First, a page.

Prosecutors alleged the men beat up Monfils and dumped his unconscious body into a vat of paper slurry. Monfils was later found dead in the vat with a weight and rope tied around his neck. An autopsy revealed that he had a broken jaw, fractured skull and numerous bruises.

Police believed the attack was retaliation because Monfils notified authorities that one of the men stole electrical wiring from the mill.

Most of Basten’s co-defendants — Michael Hirn, Michael Johnson, Keith Kutska and Rey Moore — are still serving life terms. Mike Piaskowski was released from prison in 2001 when a federal appeals court found there was not enough evidence to convict him.

Basten has always maintained his innocence.

MONFILS SIX: Dale Basten granted parole due to failing health

Posted: Tue 2:42 PM, Sep 05, 2017 – Updated: Tue 2:59 PM, Sep 05, 2017
Click for the original link to the article on WBAY.com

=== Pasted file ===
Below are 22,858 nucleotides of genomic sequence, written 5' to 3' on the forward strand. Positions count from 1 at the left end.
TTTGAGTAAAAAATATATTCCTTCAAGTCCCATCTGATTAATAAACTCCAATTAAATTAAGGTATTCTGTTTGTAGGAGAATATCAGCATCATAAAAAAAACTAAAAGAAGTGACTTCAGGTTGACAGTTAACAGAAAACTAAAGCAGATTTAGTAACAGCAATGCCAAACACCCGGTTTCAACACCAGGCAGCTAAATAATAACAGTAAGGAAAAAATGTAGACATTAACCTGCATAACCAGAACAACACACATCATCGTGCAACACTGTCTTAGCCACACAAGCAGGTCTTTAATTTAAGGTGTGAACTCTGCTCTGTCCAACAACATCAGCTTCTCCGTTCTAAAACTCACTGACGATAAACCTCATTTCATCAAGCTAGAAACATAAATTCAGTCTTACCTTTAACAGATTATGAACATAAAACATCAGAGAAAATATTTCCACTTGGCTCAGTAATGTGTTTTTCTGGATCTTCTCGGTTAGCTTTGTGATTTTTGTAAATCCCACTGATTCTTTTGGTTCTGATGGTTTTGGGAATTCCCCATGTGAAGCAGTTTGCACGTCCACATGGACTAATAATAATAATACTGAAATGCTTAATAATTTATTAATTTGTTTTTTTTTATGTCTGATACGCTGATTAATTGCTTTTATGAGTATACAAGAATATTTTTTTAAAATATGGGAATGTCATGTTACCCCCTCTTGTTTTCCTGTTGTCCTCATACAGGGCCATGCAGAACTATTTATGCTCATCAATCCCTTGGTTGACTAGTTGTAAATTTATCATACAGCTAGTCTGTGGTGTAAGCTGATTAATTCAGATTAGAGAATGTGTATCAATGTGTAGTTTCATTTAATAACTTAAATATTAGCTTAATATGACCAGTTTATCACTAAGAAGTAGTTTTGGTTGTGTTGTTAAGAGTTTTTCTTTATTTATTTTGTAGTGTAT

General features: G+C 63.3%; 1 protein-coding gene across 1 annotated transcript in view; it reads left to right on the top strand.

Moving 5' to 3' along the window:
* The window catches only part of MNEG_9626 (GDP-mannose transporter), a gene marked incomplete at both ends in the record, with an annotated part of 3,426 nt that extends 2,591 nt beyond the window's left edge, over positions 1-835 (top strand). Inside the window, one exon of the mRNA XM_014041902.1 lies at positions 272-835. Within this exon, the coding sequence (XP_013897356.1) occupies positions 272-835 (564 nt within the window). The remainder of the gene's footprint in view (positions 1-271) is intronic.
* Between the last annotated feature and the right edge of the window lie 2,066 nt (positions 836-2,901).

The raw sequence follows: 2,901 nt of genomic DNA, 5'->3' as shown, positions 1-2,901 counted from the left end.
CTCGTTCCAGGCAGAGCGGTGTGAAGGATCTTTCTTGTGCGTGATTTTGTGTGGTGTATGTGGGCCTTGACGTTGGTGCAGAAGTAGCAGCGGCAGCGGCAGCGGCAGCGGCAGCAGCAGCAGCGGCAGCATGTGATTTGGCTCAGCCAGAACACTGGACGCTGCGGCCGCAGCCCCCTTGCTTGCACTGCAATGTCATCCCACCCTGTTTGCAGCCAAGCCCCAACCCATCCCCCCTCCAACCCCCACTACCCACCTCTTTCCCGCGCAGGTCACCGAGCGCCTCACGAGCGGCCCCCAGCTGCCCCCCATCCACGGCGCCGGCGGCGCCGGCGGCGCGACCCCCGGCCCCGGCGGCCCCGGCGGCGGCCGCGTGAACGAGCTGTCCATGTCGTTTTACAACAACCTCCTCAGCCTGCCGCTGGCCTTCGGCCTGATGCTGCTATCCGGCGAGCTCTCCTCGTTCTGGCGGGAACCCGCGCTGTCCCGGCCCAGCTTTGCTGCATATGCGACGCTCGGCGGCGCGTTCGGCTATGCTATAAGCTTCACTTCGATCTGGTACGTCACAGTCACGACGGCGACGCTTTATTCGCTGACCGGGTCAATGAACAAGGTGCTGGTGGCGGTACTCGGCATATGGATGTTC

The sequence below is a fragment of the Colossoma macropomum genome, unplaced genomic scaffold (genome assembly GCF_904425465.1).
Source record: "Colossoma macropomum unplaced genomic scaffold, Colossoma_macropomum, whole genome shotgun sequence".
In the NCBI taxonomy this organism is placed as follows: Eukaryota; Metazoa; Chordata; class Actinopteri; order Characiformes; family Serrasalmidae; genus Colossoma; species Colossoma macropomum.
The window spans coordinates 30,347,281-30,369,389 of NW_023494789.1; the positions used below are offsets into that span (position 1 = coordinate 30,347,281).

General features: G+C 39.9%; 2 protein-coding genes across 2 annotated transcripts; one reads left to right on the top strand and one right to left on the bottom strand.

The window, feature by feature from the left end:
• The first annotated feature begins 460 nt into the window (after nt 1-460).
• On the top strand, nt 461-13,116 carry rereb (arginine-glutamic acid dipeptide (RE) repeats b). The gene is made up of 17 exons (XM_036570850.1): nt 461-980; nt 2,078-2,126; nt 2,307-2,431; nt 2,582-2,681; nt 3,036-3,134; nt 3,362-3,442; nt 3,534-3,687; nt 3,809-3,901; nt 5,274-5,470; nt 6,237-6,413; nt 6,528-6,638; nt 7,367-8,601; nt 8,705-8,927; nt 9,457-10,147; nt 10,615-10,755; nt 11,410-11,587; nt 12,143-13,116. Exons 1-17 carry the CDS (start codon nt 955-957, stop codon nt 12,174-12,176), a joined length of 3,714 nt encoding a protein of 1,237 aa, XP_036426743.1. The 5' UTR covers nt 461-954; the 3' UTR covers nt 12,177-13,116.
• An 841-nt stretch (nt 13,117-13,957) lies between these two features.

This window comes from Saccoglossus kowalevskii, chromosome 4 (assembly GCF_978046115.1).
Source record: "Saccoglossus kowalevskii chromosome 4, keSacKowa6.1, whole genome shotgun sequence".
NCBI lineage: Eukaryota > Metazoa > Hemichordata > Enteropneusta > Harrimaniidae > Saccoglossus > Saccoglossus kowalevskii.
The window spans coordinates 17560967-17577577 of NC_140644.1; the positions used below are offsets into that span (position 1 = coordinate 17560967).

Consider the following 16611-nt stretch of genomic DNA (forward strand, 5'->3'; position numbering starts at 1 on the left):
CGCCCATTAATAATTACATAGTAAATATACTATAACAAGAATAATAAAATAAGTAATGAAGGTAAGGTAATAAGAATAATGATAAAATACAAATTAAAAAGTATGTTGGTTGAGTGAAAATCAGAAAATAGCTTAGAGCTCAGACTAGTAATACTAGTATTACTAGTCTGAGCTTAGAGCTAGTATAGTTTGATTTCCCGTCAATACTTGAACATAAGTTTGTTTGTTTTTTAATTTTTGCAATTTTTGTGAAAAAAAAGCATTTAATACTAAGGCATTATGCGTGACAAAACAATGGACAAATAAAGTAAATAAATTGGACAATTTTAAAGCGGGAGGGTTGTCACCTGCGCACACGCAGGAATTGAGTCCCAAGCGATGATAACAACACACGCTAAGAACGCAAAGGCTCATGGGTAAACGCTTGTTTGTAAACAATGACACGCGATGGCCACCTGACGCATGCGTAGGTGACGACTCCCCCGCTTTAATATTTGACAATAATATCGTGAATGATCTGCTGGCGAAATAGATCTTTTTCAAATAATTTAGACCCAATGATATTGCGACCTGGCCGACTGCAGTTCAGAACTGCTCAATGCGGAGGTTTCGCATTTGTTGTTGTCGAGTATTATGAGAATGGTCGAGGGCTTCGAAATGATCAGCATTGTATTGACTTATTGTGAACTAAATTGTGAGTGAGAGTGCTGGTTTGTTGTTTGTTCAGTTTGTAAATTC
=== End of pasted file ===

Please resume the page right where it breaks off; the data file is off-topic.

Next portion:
GREEN BAY, Wis. (WBAY) – One of the “Monfils Six” has been granted parole 22 years after he was
sentenced to life for a murder that shocked the Green Bay area.

Dale Basten, 76, is being placed in an assisted living facility in the Fox Valley, according to a parole decision obtained by Action 2 News.

The Department of Corrections document states that the parole commissioner has “personally witnessed [redacted] to worsen significantly since [redacted], presently to the point where you seem unaware of your surroundings and communicate very little.”

The parole commissioner’s recommendation states that Basten’s conduct during his time in prison was satisfactory. The commissioner notes there is “no known victim opposition in your case.”

The Parole Chairman ordered Basten be released no sooner than Sept. 5. Basten will be monitored by the Department of Corrections.

Basten and five other men were convicted of 1st Degree Intentional Homicide in 1995 for the death of paper mill co-worker Tom Monfils.

Basten is the second of the “Monfils Six” to be released from prison. In 2001, Michael Piaskowski’s conviction was overturned for lack of evidence and he was freed.

The men have long argued their innocence. A theory that Monfils killed himself has been presented in court.